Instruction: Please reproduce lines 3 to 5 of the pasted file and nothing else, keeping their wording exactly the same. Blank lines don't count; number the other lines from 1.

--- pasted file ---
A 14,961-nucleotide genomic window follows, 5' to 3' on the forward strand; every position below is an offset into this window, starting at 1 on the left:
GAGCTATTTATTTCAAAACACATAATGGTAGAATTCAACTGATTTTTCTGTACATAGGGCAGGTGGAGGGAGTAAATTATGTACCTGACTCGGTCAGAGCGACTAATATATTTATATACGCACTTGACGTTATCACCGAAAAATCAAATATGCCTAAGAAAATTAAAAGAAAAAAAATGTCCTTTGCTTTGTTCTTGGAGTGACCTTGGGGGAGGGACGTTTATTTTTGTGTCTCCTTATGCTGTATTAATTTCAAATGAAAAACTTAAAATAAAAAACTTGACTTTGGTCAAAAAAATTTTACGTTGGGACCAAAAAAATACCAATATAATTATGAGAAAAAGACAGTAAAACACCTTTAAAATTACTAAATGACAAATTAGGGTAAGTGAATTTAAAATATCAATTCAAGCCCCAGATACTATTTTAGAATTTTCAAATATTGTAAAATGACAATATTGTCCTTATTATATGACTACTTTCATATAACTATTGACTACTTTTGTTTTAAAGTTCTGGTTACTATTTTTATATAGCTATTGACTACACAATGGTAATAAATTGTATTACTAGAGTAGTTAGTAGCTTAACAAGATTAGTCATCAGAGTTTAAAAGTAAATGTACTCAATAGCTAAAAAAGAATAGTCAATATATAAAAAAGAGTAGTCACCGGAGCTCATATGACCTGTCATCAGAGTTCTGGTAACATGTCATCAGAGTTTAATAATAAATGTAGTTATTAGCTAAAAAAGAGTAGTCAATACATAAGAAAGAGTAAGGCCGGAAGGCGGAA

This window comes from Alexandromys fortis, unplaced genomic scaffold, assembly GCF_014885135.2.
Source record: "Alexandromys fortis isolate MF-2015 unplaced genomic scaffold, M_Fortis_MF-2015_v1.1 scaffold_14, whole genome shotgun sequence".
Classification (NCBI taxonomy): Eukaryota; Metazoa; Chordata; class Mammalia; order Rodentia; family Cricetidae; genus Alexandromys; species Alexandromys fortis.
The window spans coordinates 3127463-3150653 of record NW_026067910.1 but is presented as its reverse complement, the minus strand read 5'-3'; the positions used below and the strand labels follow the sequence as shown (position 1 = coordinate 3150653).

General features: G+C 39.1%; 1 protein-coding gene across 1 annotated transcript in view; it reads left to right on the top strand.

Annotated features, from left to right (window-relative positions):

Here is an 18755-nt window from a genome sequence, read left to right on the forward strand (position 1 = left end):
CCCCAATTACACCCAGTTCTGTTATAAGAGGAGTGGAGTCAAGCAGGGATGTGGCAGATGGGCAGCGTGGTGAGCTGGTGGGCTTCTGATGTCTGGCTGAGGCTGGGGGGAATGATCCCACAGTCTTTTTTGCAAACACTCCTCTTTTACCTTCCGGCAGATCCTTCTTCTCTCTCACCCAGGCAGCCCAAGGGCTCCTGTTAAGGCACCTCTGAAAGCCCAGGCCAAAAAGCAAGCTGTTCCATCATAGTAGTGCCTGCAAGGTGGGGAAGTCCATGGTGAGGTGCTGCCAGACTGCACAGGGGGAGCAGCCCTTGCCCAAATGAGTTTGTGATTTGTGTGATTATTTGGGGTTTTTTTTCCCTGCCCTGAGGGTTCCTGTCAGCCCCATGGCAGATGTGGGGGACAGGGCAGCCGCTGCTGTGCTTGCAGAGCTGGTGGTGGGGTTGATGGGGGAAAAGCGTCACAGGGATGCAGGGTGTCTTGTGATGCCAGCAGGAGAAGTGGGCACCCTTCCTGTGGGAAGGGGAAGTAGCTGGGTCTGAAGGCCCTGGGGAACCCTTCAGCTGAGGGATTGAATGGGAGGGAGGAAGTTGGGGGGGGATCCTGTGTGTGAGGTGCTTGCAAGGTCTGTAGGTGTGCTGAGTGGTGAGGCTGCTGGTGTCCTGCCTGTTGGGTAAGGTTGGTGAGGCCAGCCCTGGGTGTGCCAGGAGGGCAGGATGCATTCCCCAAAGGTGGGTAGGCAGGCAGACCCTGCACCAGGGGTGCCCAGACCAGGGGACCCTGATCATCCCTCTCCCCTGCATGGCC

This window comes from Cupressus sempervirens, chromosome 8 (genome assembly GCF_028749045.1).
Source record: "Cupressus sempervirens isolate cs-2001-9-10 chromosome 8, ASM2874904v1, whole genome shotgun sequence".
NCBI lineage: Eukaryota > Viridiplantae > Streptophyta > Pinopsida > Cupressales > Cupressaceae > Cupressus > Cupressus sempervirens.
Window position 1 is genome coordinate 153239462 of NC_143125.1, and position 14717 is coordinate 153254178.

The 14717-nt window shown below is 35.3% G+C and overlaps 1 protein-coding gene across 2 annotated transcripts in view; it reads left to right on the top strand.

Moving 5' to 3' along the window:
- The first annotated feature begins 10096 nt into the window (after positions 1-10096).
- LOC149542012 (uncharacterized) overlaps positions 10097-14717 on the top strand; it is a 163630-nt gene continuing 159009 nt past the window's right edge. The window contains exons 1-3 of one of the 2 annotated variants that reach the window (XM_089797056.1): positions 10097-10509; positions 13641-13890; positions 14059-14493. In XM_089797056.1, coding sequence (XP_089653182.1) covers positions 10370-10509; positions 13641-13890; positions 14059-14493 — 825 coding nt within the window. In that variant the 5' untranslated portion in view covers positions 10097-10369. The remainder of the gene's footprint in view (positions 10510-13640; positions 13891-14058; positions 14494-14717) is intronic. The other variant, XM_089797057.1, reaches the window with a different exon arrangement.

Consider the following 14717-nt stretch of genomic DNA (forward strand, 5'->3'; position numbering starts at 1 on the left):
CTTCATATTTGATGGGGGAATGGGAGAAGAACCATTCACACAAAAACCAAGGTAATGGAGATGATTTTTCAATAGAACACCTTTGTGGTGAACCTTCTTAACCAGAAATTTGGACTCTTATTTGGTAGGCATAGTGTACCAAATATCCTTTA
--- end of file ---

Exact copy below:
This window comes from Alexandromys fortis, unplaced genomic scaffold, assembly GCF_014885135.2.
Source record: "Alexandromys fortis isolate MF-2015 unplaced genomic scaffold, M_Fortis_MF-2015_v1.1 scaffold_14, whole genome shotgun sequence".
Classification (NCBI taxonomy): Eukaryota; Metazoa; Chordata; class Mammalia; order Rodentia; family Cricetidae; genus Alexandromys; species Alexandromys fortis.